This story was carried in some newspapers. Vikram Chauhan told this writer that as a man of science, he refused to believe such a story but driven by curiosity, he decided to investigate. He visited the villages concerned a number of times. The boy and the parents of both the births repeated the same story. He spoke to a shopkeeper who told him that the boy had taken a notebook on credit of Rs 3 from him a few days before his death. When the shopkeeper went to the boy’s village, the boy immediately recognised him but said he owed him Rs 2 only. The shopkeeper admitted the fact and said he had only wanted to test the authenticity of the child’s claim.
Thereafter to confirm the incident scientifically, Chauhan took samples of the writings of Taranjit Singh both in Gurmukhi and English and also of Satnam Singh from the notebooks kept by the family of Satnam Singh, in order to find out whether or not the handwritings of Satnam Singh and Taranjit Singh were similar. A basic theory of forensic science that the handwritings of two different individuals cannot be the same was the basis of his investigation. If Taranjit Singh and Satnam Singh were the same person, then their handwritings also had to be the same.
The author explained that a person’s handwriting has specific characteristics, which are determined by one’s personality and hence no two persons write in the same manner. It is an applied science combining the study of optics, physiology and psychology. A person’s psychological makeup determines, to a large extent, his handwriting. Thus, the mind plays an important role in shaping a person’s handwriting and the hand only translates into action the dictates of the mind, which cannot be the same in two different writers.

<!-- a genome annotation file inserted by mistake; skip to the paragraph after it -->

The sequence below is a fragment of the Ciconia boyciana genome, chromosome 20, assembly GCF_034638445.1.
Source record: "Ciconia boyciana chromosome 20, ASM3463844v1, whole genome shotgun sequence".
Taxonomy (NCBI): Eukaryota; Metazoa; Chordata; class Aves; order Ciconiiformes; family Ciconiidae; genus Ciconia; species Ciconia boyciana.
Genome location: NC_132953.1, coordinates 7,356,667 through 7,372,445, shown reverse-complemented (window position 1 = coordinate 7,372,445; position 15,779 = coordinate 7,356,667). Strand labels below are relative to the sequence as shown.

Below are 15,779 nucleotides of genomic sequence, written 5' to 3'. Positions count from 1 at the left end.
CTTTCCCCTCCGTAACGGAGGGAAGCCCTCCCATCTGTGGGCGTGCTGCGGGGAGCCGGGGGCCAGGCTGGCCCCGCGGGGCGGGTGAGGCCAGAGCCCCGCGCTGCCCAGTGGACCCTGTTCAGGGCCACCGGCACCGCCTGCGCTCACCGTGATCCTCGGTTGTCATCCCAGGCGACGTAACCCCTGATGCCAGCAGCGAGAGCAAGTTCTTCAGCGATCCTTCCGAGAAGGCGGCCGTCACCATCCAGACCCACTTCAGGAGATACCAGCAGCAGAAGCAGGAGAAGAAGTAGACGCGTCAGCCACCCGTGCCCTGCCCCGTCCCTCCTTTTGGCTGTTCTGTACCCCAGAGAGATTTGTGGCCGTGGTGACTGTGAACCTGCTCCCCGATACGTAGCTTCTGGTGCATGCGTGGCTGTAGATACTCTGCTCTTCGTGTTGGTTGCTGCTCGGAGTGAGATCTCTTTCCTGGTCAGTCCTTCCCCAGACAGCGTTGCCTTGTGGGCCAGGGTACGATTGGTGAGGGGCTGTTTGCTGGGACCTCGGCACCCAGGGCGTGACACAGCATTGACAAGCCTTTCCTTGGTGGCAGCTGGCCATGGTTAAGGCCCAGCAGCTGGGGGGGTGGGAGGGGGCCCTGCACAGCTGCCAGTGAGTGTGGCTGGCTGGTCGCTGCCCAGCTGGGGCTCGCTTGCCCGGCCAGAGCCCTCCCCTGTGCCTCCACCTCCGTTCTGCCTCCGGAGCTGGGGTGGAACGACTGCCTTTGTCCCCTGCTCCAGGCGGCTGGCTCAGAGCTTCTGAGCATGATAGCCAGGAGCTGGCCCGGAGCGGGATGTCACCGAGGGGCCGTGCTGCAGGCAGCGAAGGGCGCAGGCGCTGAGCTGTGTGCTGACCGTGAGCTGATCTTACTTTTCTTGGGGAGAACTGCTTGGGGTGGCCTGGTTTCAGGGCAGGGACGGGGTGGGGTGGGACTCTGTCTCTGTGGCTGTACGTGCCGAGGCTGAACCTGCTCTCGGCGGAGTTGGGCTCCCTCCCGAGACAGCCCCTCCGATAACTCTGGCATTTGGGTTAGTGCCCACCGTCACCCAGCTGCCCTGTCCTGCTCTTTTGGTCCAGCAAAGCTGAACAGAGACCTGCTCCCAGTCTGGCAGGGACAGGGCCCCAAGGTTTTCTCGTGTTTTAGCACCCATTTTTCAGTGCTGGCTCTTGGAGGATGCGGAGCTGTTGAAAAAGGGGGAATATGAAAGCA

The author revealed he was amazed to find that the handwriting of Taranjit Singh corresponded almost exactly with that of Satnam Singh. The only difference lay in the muscular coordination of the two writers as Taranjit Singh was not accustomed to writing. This was quite unusual and suggested that something in the two boys was same.
The author argued that if it is presumed that the soul is transferred from one person to another then it can be inferred that the mind will remain the same. Thus, if Satnam Singh’s soul was believed to have been transferred into Taranjit Singh’s body, then it stood to reason that the handwriting of Taranjt Singh would correspond with that of Satnam Singh.
The scientist proved this in a conference. According to the minutes of the conference, a number of forensic experts examined the handwriting samples and found that these were similar.
"I have some scientific basis to claim rebirth is possible", says Chauhan, "but I wish to research further on the subject and am closely monitoring the development of the child." According to Chauhan, another factor bolstered his conclusions. "In his present birth, Taranjit has never gone to school as he belongs to a poor family, but yet when I told him to write the English and Punjabi alphabet, he wrote them correctly."
Taranjit is living with the parents of his present birth as they refuse to give him to his former parents, even though they are poorer than them. The parents of his previous birth have also not pressed their claim saying they understand the feelings of their counterparts.